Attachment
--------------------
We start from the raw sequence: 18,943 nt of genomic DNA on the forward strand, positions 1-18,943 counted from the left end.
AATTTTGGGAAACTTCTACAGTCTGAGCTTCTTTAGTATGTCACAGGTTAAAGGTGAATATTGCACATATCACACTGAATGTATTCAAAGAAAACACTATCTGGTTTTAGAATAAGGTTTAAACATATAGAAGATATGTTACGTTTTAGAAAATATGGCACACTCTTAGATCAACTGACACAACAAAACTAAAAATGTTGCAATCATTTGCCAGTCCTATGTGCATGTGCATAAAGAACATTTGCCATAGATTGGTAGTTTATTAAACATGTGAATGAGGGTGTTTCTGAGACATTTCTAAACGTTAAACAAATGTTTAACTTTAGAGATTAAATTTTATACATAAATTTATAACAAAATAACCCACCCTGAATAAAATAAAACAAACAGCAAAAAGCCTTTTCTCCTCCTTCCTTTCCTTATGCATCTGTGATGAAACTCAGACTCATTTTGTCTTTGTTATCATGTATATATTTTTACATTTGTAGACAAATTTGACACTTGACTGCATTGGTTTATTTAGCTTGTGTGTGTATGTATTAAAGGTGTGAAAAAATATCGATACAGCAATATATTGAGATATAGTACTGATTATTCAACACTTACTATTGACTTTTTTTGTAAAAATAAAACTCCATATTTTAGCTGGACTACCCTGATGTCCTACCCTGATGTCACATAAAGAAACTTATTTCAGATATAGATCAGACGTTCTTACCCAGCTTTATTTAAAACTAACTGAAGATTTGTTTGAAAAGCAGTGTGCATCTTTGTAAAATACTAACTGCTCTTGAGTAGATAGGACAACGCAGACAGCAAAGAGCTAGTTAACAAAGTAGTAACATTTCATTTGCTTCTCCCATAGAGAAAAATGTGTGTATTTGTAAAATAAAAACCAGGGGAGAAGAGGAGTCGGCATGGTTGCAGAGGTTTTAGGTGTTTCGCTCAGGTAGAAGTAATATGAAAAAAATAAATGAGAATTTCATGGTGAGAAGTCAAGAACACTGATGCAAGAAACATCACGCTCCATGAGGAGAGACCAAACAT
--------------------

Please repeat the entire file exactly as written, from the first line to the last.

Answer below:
We start from the raw sequence: 18,943 nt of genomic DNA on the forward strand, positions 1-18,943 counted from the left end.
AATTTTGGGAAACTTCTACAGTCTGAGCTTCTTTAGTATGTCACAGGTTAAAGGTGAATATTGCACATATCACACTGAATGTATTCAAAGAAAACACTATCTGGTTTTAGAATAAGGTTTAAACATATAGAAGATATGTTACGTTTTAGAAAATATGGCACACTCTTAGATCAACTGACACAACAAAACTAAAAATGTTGCAATCATTTGCCAGTCCTATGTGCATGTGCATAAAGAACATTTGCCATAGATTGGTAGTTTATTAAACATGTGAATGAGGGTGTTTCTGAGACATTTCTAAACGTTAAACAAATGTTTAACTTTAGAGATTAAATTTTATACATAAATTTATAACAAAATAACCCACCCTGAATAAAATAAAACAAACAGCAAAAAGCCTTTTCTCCTCCTTCCTTTCCTTATGCATCTGTGATGAAACTCAGACTCATTTTGTCTTTGTTATCATGTATATATTTTTACATTTGTAGACAAATTTGACACTTGACTGCATTGGTTTATTTAGCTTGTGTGTGTATGTATTAAAGGTGTGAAAAAATATCGATACAGCAATATATTGAGATATAGTACTGATTATTCAACACTTACTATTGACTTTTTTTGTAAAAATAAAACTCCATATTTTAGCTGGACTACCCTGATGTCCTACCCTGATGTCACATAAAGAAACTTATTTCAGATATAGATCAGACGTTCTTACCCAGCTTTATTTAAAACTAACTGAAGATTTGTTTGAAAAGCAGTGTGCATCTTTGTAAAATACTAACTGCTCTTGAGTAGATAGGACAACGCAGACAGCAAAGAGCTAGTTAACAAAGTAGTAACATTTCATTTGCTTCTCCCATAGAGAAAAATGTGTGTATTTGTAAAATAAAAACCAGGGGAGAAGAGGAGTCGGCATGGTTGCAGAGGTTTTAGGTGTTTCGCTCAGGTAGAAGTAATATGAAAAAAATAAATGAGAATTTCATGGTGAGAAGTCAAGAACACTGATGCAAGAAACATCACGCTCCATGAGGAGAGACCAAACAT